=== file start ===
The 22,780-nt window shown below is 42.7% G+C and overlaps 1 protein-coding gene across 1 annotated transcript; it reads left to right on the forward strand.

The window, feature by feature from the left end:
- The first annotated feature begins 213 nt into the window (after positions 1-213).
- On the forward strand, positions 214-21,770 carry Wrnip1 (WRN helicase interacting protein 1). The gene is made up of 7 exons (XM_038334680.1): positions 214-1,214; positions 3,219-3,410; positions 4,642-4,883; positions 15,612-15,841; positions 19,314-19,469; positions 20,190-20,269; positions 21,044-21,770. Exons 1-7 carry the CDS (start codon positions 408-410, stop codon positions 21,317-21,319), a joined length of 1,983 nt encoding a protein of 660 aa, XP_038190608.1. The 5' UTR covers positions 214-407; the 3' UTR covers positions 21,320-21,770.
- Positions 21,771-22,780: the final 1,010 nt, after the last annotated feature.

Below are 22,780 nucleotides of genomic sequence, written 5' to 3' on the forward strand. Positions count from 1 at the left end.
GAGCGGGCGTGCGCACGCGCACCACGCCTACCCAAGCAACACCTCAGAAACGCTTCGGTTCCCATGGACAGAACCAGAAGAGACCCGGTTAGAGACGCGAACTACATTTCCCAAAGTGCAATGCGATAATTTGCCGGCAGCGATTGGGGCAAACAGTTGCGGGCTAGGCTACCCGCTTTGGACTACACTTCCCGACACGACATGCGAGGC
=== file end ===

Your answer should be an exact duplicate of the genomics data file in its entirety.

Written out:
The 22,780-nt window shown below is 42.7% G+C and overlaps 1 protein-coding gene across 1 annotated transcript; it reads left to right on the forward strand.

The window, feature by feature from the left end:
- The first annotated feature begins 213 nt into the window (after positions 1-213).
- On the forward strand, positions 214-21,770 carry Wrnip1 (WRN helicase interacting protein 1). The gene is made up of 7 exons (XM_038334680.1): positions 214-1,214; positions 3,219-3,410; positions 4,642-4,883; positions 15,612-15,841; positions 19,314-19,469; positions 20,190-20,269; positions 21,044-21,770. Exons 1-7 carry the CDS (start codon positions 408-410, stop codon positions 21,317-21,319), a joined length of 1,983 nt encoding a protein of 660 aa, XP_038190608.1. The 5' UTR covers positions 214-407; the 3' UTR covers positions 21,320-21,770.
- Positions 21,771-22,780: the final 1,010 nt, after the last annotated feature.

Below are 22,780 nucleotides of genomic sequence, written 5' to 3' on the forward strand. Positions count from 1 at the left end.
GAGCGGGCGTGCGCACGCGCACCACGCCTACCCAAGCAACACCTCAGAAACGCTTCGGTTCCCATGGACAGAACCAGAAGAGACCCGGTTAGAGACGCGAACTACATTTCCCAAAGTGCAATGCGATAATTTGCCGGCAGCGATTGGGGCAAACAGTTGCGGGCTAGGCTACCCGCTTTGGACTACACTTCCCGACACGACATGCGAGGC